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Consider This

By LC Van Savage

LET MY TABLE GO

Iíve promised Mongo that Iím finally on a Five Year Plan to empty our home of all the packratted stuff Iíve---well, packratted. He smiles when I say that and itís a sardonic smile, but thereís a hint of hopefulness in it too. I really save too much junk, and while I know the psycho reasons for that, Iím sixty-five now and the daily obituaries are telling me Iíd better get the job done before our kids have to do it, because no matter what Far Beyond I get kicked into after gagging my last, I know Iíll still be able to hear their enraged bellows.

Iíll hear them howling, "How much does it cost to rent a dumpster? Maybe two!" and "Someone, please, one of us, has anyone got a match?" and "She saved all this crap? WHY??" and "She didnít live through the Depression. This saved stuff is JUNK!" And of course, "Oh, !#@#$%$^&**#@# Mom!!"

So OK, maybe Iím not exactly doing Feng Shui, but Iím really getting rid of stuff, emptying shelves, clearing things. Itíll take at least 5 years, doing one job a day. If I donít live to be 70, well then the kids get to do the job after all, because Mongo sure wonít. Heíll have locked the door and beat it outta here, and will be living in a small, flat condo with an unlisted number.

Iíve spent the better part of a year looking hard at a big old table we own and had behind our livingroom couch. It had been quite old already when it was a wedding gift to my grandmother in 1935. She was called JKR because she fancied herself at least as important as FDR. This is a heavy mahogany table, too small for a dining table, an odd rectangular size. Apparently it was once a "receiving table," beautiful, carved tables against one wall of a mansionís enormous front hall on which there would be a large bouquet of magnificent flowers and a silver salver to receive that dayís calling cards.

Back in Victorian times, apparently the wealthy, mostly women, would spend their days calling on each other. Can you imagine anything more boring than driving around all day in a buggy, staring at the back end of a horse and stopping over and over to "pay a call" on another wealthy Victorian lady who may be out looking at the back end of her own horse while she called on other folks. There were no computers or telephones then, so I guess one just took oneís chances. One would therefore prove that one had called by leaving oneís calling card on that silver salver.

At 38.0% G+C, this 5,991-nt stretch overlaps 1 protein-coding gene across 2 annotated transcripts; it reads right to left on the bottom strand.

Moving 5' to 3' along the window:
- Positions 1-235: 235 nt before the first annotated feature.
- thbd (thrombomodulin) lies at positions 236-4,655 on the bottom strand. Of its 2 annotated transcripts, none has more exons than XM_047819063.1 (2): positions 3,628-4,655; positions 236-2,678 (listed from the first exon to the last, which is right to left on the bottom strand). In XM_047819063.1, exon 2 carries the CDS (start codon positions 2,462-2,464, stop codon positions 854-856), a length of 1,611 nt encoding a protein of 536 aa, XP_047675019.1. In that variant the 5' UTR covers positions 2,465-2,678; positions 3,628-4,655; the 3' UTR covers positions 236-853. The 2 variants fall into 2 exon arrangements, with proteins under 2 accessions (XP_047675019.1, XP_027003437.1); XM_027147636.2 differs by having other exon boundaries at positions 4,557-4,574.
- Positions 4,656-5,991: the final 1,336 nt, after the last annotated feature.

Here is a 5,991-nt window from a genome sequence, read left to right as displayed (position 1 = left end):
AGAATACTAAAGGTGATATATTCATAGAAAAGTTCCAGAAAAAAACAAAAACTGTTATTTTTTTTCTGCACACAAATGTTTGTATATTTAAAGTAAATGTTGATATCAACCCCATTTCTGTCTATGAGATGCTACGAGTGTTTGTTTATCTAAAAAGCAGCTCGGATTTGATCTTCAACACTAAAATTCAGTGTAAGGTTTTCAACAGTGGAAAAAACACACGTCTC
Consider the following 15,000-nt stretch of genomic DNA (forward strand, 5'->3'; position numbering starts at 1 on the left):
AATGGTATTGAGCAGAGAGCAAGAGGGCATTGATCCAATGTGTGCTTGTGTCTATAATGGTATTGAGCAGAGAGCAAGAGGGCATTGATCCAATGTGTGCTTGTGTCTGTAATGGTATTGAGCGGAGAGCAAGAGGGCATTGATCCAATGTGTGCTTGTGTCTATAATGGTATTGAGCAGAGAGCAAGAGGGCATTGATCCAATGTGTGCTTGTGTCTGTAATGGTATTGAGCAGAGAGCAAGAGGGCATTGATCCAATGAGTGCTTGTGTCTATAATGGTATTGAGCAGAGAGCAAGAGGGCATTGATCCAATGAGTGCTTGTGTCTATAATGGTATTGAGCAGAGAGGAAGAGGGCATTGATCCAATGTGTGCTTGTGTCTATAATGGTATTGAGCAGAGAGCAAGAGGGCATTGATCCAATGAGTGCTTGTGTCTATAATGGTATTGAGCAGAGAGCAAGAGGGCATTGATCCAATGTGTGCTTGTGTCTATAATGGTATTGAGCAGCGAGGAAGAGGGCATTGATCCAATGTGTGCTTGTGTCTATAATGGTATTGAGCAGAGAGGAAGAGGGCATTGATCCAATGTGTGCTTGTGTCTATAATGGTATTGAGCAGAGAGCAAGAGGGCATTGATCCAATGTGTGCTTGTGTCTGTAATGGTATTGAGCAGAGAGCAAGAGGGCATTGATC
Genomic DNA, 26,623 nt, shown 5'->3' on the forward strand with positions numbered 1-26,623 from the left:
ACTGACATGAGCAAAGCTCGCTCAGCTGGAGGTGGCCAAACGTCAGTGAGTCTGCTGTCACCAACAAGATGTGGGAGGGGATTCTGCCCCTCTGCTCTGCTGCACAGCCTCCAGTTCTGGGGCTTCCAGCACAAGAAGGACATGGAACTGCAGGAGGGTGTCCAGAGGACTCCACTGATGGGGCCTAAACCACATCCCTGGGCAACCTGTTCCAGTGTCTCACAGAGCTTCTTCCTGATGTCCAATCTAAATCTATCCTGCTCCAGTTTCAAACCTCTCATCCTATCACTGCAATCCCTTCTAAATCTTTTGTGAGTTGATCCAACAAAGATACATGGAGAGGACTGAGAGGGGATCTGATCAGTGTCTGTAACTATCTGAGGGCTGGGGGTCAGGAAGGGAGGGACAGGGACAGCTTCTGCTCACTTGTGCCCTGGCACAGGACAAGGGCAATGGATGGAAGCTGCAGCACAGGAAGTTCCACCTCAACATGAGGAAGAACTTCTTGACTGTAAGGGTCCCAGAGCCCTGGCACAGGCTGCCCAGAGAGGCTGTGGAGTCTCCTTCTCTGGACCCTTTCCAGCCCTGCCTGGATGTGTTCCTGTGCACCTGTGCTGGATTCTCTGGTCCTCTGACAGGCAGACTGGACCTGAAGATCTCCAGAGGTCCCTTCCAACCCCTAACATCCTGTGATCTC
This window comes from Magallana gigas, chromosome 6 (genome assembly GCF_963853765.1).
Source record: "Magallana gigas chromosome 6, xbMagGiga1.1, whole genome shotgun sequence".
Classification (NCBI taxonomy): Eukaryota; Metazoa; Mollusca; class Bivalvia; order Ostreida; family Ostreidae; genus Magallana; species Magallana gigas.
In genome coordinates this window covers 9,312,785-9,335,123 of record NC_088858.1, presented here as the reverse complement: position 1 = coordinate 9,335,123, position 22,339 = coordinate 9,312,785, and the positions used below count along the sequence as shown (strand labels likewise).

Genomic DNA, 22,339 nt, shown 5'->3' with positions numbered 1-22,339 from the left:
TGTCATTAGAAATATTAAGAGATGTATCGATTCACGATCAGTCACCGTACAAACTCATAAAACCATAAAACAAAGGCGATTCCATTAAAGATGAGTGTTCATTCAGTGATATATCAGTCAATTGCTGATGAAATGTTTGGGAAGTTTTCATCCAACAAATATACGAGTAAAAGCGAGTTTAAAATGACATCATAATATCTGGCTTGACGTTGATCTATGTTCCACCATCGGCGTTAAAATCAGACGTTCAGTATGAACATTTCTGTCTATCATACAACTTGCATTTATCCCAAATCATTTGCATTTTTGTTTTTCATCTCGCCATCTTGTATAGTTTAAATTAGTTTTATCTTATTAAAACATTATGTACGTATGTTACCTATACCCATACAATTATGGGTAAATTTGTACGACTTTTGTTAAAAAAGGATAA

The table, solid mahogany, has thick, corkscrew-carved legs, (same design carved heavily around the table-topísí edges) and those legs end in large wooden balls. Grasping them with four huge teeth are saber-toothed tiger heads. These heads are also deeply carved angry faces, but not done in brass. They are copper. Magnificent!

In the spirit of quasi-Feng Shui I recently gave that table to our #2 son Mark. And, seeing it departing in the back of his van was not easy for me. I began to remember the good times around that clumsy, odd-sized table. JKR had squeezed it into her tiny apartment kitchen where it looked completely out of place, and had covered it with a plastic cloth. But we had wonderful, long talks at that table, stuffing down her luscious peanut butter cookies with the fork-tine design pressed into the tops, and weíd speak of her long life and how; The time has come the Walrus said/ To talk of many things/Of shoes and ships and sealing wax/And cabbages and kings.

It hurt my heart to see it go, but it was time. Take care of that old table Mark. It carries a plethora of joyful memories. Itís time to add your own.  

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Reader Comments

Name: John I. Blair Email: blair@airmail.net
Comment: Dear LC, Loved your story about the burden of physical memories . . . otherwise known as all that junk we've kept over the years instead of tossing or giving away! At least I come by this tendency naturally . . . my parents had a full attic, a full basement, and a very large and very full outbuilding. When Dad died and Mom had to sell the house in Kansas and move to Texas, she needed two separate estate sales to even get started on thinning stuff down, and didn't really finish until she died herself, 28 years later. As for me and Clara, we don't even know what's here any more, and I'm only 62! But one thing we know about is another old table, this one maybe 100 years old, that originally was my paternal grandmother's kitchen table, around which she fed and raised six children. Dad salvaged the pieces from my Aunt Mildred's chicken house many years ago and lovingly reconstructed it. Mom used it to hold her Zenith TV for years. When she was finally forced to move into a nursing home, that was the one item in her apartment that we bespoke. It now holds a place of honor in our living room. Think of all the stories that table could tell if it could talk! John

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